I am trying to create short seamless loops of continuous sound.

I recorded myself making an "Aaaaah" sound at 44.1 KHz, and cut this recording to a section containing 4096 samples (giving me slightly under 1/10th of a second of audio).

When I play this in a loop, the sound is very much recognizable but there is of course an audible ticking noise at the point where it is cut.

I applied an FFT transform to this data. When I apply an inverse FFT to the Fourier tables to recreate the signal, the defect is of course still audible.

Is there anything I can do to the Fourier tables to eliminate the defect without changing the other audible properties of the recording? I'm very much uneducated in signal processing, but intuitively I feel that since the ticking sound repeats once per loop, it might be possible to work in the frequency domain to achieve my goal of cleaning it up to produce a seamless continuous sound.

Note: In case there are Javascript programmers here, I created a CodePen here with the "Aaah" loop and its conversion to and from Fourier tables, to facilitate experimentation in code.

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    $\begingroup$ The clicking is due to a time-domain discontinuity in the waveform. You're unlikely to find anything to do in the frequency domain to fix that, short of lowpass-filtering it to the point where the high-frequency content in the click isn't audible. You would likely notice degradation in the sound of interest in that case, though. $\endgroup$
    – Jason R
    Commented Aug 31, 2015 at 19:57
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    $\begingroup$ Thank you! What about a window function? I tried applying a Hanning window to the sample data, and the tick is gone but there is now a vibrating effect since the amplitude increases and decreases during the loop. Could there be a way to process this out? $\endgroup$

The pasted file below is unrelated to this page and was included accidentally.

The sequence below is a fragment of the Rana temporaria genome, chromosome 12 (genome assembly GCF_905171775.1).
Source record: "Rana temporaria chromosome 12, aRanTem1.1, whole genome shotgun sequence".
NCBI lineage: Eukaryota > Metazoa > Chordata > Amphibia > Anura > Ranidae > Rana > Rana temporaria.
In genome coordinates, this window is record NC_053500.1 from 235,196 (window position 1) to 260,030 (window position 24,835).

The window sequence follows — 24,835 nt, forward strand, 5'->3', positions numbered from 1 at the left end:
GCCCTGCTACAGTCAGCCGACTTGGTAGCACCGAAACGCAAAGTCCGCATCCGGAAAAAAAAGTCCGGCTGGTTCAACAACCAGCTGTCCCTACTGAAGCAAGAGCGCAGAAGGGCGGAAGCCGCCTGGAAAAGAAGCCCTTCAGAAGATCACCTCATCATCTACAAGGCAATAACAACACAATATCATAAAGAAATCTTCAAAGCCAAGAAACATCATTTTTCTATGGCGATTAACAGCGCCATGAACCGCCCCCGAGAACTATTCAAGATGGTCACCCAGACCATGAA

– Clafou
    Commented Aug 31, 2015 at 20:17
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    $\begingroup$ Why not just have a smooth ramp up of a few samples at the beginning of your sample and then a smooth ramp down at the end --- keeping greater than 99% of the samples the same. Using a window across the whole signal will cause a low frequency modulation, which may give the undesirable side tones you are noticing. $\endgroup$
    – Peter K.
    Commented Aug 31, 2015 at 20:46
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    $\begingroup$ Why not use a phase vocoder to do this frame freeze? Its will keep the phase coherence at every 4096 frame. $\endgroup$
    – ederwander
    Commented Aug 31, 2015 at 22:28
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    $\begingroup$ it's the same issue of looping with the samplers from the 80s and 90s. consider AMDF or autocorrelation to find click-free splice points. and then crossfade, in case your splice points are not perfectly matched. $\endgroup$ Commented Sep 1, 2015 at 0:44

1 Answer 1


Try using some sort of pitch estimator to determine the pitch of your sample. Or hum in tune to a note of a known musical pitch (from a pitch pipe for instance). Then overlap and cross-fade frames, not 4k apart, but a shorter distance apart that is an integer multiple of the period corresponding to that pitch.


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